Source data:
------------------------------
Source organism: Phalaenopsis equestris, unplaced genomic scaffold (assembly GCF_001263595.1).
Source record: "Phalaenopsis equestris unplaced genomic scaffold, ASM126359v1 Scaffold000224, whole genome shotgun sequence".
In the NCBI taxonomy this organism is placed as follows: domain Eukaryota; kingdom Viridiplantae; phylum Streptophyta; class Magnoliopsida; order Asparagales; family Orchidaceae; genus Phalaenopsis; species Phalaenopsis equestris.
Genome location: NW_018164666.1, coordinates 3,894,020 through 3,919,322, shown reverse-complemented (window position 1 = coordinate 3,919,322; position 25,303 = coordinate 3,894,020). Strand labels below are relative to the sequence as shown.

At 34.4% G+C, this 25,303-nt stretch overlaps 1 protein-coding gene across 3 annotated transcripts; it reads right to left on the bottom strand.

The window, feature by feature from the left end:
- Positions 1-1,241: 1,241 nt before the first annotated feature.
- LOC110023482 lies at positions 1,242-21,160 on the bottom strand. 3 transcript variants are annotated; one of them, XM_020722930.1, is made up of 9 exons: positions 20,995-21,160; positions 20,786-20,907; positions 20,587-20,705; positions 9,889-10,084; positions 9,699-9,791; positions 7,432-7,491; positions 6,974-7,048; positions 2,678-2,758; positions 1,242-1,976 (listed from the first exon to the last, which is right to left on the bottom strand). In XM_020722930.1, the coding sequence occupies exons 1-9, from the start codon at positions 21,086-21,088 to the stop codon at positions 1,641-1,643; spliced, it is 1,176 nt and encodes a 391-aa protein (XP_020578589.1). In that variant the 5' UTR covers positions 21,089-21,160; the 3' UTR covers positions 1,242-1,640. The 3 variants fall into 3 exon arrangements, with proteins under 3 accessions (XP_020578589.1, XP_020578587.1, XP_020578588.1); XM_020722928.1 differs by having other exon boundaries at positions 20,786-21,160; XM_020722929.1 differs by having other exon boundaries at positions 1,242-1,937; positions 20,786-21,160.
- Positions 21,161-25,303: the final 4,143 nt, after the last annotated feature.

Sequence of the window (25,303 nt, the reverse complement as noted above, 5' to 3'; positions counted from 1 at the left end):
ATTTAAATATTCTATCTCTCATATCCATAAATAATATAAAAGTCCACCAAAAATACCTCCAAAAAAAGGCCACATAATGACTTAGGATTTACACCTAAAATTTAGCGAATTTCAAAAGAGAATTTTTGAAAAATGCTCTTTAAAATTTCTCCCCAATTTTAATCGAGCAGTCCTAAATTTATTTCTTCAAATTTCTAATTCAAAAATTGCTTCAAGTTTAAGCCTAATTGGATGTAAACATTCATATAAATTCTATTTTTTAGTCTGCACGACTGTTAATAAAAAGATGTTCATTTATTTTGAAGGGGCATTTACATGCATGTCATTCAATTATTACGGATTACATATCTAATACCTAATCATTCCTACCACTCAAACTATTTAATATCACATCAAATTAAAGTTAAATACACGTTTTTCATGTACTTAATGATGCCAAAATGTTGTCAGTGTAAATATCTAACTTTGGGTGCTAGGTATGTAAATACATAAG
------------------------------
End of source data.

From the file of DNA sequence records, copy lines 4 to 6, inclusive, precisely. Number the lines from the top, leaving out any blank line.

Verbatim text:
Genome location: NW_018164666.1, coordinates 3,894,020 through 3,919,322, shown reverse-complemented (window position 1 = coordinate 3,919,322; position 25,303 = coordinate 3,894,020). Strand labels below are relative to the sequence as shown.

At 34.4% G+C, this 25,303-nt stretch overlaps 1 protein-coding gene across 3 annotated transcripts; it reads right to left on the bottom strand.

The window, feature by feature from the left end: